Presentation on theme: "Growth: The Long-Term Economic Failure in Developing Countries"— Presentation transcript:
1 Growth: The Long-Term Economic Failure in Developing Countries Mark Weisbrot
2 Growth Economic growth is important In general, it is even more important for low and middle income countries than for high income countries such as the United StatesBasic measure: Gross Domestic Product (GDP) per capitaNeed benchmark: compare growth(and progress) to past decades
3 Over the last 25 years, there has been a sharp slowdown in economic growth for the vast majority of low- and middle-income countries
10 Economic Reforms Over the Past 25 Years Reduced restrictions on international trade and financial flowsTighter fiscal and monetary policiesPrivatization of state-owned enterprisesLabor market and public pension reformsAbandonment of state-directed industrial policies or development strategiesIncreased accumulation of foreignreserve holdings
31 For developing countries, the main selling point of new commercial agreements such as the Free Trade Area of the Americas (FTAA) or the Central American Free Trade Agreement (CAFTA) has been the lure of increased access to U.S. markets.
32 -- But will most developing countries will be able to increase their exports to the United States in the foreseeable future?Problem: US now running an unsustainable current account deficit -- about 6 percent of GDP.This means that the dollar will have to fall, and the markets for exports to the U.S. will shrink.Result: Over the next decade, countries will have to displace others (e.g. China, Mexico) to gain access to a shrinking U.S. market for their exports.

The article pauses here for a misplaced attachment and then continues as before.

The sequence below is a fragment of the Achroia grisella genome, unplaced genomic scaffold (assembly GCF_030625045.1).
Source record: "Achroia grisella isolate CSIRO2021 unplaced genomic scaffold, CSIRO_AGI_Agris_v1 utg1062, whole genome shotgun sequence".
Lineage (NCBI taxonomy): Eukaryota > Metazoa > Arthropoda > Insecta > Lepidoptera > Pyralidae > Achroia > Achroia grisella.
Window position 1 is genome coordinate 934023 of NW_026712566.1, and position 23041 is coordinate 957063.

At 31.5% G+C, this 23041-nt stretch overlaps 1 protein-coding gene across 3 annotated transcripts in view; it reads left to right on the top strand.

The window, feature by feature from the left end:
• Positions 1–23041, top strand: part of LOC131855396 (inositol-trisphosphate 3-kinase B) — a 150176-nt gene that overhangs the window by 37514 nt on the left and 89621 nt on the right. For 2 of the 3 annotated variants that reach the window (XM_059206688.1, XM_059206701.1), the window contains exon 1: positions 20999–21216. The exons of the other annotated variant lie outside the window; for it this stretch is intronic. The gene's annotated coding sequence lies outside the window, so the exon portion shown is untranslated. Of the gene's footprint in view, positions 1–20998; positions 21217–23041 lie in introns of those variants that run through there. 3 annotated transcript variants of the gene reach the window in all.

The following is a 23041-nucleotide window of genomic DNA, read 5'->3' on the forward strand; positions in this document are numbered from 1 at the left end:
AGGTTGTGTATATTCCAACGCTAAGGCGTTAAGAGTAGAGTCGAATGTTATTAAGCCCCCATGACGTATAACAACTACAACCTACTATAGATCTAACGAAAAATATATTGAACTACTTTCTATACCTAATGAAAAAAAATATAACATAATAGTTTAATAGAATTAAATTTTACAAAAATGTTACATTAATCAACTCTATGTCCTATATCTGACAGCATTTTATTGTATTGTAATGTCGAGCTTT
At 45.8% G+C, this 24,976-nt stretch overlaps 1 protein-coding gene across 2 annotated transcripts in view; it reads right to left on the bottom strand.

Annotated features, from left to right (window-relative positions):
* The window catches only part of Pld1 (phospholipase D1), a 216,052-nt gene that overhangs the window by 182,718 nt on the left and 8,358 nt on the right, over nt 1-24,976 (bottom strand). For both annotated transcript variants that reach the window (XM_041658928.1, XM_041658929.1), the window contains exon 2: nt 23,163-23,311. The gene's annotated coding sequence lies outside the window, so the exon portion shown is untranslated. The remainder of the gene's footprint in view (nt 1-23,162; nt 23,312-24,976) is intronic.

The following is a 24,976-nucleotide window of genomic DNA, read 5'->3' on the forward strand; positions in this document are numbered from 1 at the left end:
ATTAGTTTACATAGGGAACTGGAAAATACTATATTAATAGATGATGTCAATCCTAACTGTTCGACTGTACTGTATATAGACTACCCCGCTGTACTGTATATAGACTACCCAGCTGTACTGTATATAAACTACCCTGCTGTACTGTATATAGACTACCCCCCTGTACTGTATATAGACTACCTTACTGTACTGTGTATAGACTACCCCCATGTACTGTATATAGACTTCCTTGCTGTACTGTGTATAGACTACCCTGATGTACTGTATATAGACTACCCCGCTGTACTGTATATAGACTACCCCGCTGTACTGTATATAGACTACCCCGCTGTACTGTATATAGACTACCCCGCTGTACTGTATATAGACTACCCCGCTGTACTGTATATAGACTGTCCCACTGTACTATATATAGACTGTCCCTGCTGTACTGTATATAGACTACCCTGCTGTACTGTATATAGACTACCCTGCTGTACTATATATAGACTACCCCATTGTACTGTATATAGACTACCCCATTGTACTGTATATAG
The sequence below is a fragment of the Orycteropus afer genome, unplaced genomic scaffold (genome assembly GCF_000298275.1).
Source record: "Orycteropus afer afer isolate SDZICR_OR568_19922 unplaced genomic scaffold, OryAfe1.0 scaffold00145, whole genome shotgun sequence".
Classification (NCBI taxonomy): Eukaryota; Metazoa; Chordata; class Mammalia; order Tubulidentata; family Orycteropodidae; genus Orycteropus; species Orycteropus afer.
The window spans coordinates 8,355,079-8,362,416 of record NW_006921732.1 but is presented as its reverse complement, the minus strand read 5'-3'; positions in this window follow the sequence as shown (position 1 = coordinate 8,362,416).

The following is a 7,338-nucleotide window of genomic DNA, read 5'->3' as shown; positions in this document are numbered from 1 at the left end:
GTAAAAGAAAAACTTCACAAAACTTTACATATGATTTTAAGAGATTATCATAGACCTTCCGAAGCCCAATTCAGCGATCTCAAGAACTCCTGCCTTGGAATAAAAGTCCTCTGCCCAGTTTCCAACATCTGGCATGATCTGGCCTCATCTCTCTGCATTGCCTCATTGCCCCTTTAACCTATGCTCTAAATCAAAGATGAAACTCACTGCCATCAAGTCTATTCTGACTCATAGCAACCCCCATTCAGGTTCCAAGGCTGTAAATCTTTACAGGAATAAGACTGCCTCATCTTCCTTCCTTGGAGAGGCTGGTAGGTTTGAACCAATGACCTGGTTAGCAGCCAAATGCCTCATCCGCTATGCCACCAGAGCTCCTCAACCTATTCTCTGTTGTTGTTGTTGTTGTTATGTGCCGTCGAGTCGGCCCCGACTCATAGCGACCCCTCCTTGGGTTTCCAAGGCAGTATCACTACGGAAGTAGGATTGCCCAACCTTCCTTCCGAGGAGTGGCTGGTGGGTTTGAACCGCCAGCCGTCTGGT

35 They may well make sacrifices for no gain. Result:Developing country governments should be cautious about making costly concessions in order to gain access to the U.S. market.They may well make sacrifices for no gain.
36 Policy mistakes have contributed to the growth failure – here are some examples:
41 China’s reforms are different from those implemented elsewhere Liberalized trade after it could compete in world markets. (Average tariff still over 40 percent in 1992)Gradual and careful transitionBanking system dominated by state-owned banksGovernment shapes and uses foreign investment in accordance with development goalsStrict controls over international currency flows
42 ConclusionSharp slowdown in economic growth in the vast majority of developing countriesSocial and human consequences are very importantMost of the reduced progress on social indicators probably due to growth slowdown, rather than any increases in inequalityEconomists and policy makers should be trying to figure out what has gone wrong
43 Center for Economic and Policy Research Mark WeisbrotCenter for Economic and Policy Research